1. I knew you would enjoy the 1856 comment! No, I never studied those subjects but I have always read a lot and I love art like yours that has so many “layers”
        to think on. It also makes me feel joyful which is empowering somehow.

        Liked by 1 person

  4. Patricia , you have truly tapped into my love of miniatures! I love tiny lidded containers. Perhaps it is the mystery of the contents, but the scale is of another world or suggestive of a bother reality. These works look simple and elegant notwithstanding the microwaveable soup bowl origins. What a mouthful – pardon the pun. The material looks translucent in one of the images, almost like a tiny lantern. Twitter etc is ephemeral, despite the digital footprint we supposedly leave. Only digital archeologists (they might exist one day) or social historians will be bothered with sifting through much of it. Thanks for the insights into your studio and your work. Delightful , as ever! Philippa

    Liked by 1 person

    1. Philippa, your insights are most inspiring!! Yes, I hadn’t realized how this fiber-like material had any translucent qualities until I posted this photo-montage; the sunlight that fills my studio room is sooo strong over these summer months especially. However, when the finished item is worn or placed onto the body, the translucence diminishes. Now I feel a new challenge to develop a piece or more that highlights this aspect of the material! Lastly, your astute assessment of how one day digital archeologists may be studying the past tweets and comments we all make through social channels: can you imagine what their reports would read like?! But in my eyes – as each younger generation born becomes less and less consumed with history – I still think our tweets and FB comments will dissipate into the sunset with little attention paid to them! (And here, we all think everyone “hangs on our every word”, hehe. 😉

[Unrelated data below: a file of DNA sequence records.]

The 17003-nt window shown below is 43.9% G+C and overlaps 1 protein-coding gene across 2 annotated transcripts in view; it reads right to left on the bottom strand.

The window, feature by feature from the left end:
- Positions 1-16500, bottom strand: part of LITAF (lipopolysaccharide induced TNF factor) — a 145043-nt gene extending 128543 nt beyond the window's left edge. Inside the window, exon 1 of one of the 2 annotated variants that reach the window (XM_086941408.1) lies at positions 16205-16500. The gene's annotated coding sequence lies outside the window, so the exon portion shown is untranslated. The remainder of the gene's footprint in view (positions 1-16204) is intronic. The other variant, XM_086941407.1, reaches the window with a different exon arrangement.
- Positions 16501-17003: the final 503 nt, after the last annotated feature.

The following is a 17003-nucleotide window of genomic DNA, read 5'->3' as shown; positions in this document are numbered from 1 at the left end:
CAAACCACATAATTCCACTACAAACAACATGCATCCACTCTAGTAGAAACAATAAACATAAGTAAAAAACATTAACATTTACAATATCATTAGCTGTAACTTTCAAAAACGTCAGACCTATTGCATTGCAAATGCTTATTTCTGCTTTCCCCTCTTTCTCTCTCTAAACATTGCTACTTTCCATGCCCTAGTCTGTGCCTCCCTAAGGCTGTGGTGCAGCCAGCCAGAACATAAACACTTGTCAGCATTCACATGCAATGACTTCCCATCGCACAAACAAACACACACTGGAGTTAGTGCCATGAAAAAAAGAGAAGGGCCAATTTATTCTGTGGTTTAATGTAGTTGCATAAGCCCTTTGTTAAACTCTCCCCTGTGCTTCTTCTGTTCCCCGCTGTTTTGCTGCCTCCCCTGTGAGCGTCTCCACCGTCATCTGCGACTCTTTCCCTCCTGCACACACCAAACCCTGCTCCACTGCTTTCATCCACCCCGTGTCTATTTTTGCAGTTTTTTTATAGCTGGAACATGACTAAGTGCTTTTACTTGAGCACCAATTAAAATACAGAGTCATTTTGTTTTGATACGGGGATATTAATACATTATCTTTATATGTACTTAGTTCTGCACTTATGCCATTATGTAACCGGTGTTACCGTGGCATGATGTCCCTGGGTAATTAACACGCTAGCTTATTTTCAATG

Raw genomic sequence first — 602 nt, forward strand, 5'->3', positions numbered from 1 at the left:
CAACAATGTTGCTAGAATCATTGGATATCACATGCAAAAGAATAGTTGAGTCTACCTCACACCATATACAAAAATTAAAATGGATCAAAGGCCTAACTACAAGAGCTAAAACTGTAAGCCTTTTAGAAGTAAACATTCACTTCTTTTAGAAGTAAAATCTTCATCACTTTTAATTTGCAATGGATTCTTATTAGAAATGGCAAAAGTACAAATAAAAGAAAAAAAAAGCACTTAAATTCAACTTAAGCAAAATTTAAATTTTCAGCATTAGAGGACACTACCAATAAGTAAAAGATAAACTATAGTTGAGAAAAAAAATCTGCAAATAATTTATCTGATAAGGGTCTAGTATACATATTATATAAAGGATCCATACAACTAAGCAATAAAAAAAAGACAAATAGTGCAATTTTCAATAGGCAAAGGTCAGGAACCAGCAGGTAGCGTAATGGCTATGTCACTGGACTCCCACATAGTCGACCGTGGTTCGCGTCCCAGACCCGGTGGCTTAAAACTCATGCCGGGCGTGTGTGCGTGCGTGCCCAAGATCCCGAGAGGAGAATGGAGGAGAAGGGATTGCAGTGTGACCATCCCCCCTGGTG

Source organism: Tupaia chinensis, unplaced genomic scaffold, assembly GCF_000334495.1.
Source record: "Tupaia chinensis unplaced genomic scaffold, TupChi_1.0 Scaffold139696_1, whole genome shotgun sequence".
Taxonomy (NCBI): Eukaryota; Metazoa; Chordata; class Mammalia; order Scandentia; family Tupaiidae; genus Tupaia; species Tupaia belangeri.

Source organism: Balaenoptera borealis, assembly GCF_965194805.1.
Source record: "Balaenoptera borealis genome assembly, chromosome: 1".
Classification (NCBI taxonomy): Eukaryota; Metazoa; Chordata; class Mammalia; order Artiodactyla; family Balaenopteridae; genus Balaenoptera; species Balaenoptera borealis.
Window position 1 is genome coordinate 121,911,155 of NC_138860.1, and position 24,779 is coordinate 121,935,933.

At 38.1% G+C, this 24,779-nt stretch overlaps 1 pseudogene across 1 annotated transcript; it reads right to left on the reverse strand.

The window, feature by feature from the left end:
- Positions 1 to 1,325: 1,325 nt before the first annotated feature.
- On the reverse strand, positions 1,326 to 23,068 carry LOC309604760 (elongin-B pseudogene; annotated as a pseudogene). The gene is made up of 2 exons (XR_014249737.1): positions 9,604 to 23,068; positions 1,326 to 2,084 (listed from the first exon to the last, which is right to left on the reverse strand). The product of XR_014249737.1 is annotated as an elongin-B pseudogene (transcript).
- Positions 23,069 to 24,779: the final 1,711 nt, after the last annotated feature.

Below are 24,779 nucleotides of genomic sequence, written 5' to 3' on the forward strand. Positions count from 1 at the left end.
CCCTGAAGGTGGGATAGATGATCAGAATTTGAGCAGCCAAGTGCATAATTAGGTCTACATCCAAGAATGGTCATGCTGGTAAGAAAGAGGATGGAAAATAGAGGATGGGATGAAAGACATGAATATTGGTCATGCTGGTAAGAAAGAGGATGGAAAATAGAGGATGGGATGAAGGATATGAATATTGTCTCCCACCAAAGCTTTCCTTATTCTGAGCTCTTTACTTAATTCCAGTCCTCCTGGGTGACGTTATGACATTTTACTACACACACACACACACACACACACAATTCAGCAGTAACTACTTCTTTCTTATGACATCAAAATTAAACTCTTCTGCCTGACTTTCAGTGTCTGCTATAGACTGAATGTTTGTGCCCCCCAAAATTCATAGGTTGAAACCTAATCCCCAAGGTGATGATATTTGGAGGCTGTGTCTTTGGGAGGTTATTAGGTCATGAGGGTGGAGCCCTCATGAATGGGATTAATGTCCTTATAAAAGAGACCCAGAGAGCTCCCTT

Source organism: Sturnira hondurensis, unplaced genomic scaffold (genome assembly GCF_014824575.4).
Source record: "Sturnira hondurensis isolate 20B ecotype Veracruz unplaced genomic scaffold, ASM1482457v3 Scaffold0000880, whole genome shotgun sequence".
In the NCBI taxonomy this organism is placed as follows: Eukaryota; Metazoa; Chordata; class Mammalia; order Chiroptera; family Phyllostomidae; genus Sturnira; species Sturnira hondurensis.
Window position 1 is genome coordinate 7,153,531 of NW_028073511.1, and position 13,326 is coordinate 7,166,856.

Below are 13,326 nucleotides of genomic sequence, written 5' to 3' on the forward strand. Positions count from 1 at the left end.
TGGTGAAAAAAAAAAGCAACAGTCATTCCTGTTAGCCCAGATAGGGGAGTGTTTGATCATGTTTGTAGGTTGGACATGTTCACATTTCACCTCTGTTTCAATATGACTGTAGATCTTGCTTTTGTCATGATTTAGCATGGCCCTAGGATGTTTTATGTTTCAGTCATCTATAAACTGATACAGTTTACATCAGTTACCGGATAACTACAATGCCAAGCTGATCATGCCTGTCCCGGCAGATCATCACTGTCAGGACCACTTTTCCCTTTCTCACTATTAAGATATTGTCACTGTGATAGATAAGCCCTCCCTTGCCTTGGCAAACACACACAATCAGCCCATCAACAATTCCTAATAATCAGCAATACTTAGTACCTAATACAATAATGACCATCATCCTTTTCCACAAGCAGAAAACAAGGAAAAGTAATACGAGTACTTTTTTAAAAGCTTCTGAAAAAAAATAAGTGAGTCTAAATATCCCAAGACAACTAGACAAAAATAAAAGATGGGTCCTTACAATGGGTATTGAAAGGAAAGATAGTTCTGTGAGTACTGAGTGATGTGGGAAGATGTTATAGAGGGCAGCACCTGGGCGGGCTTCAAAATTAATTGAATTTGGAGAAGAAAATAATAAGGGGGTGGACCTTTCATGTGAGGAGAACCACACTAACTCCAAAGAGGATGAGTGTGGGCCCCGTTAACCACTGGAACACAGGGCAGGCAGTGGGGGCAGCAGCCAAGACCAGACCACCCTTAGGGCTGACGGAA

I am floored yet again by the magnificent things you’ve added to this blog discussion! Your visits here w/ me are so forever welcomed. Thanks again, Philippa!

      Liked by 2 people

  5. Patricia, it’s so inspiring to see you’ve been busy creating in your studio this summer! Your “Upcycled Open Cube Brooch” is truly beautiful. You’ve totally transformed the material and created an object that’s both functional and elegant – perfectly balanced, and with a touch of humour. It reminds me of traditional Japanese packaging (as shown in “How to Wrap Five Eggs”, my favourite design book of all times). Your brooch has the same qualities: a beautiful object crafted from the humblest of materials. Please, show us more!

    Liked by 1 person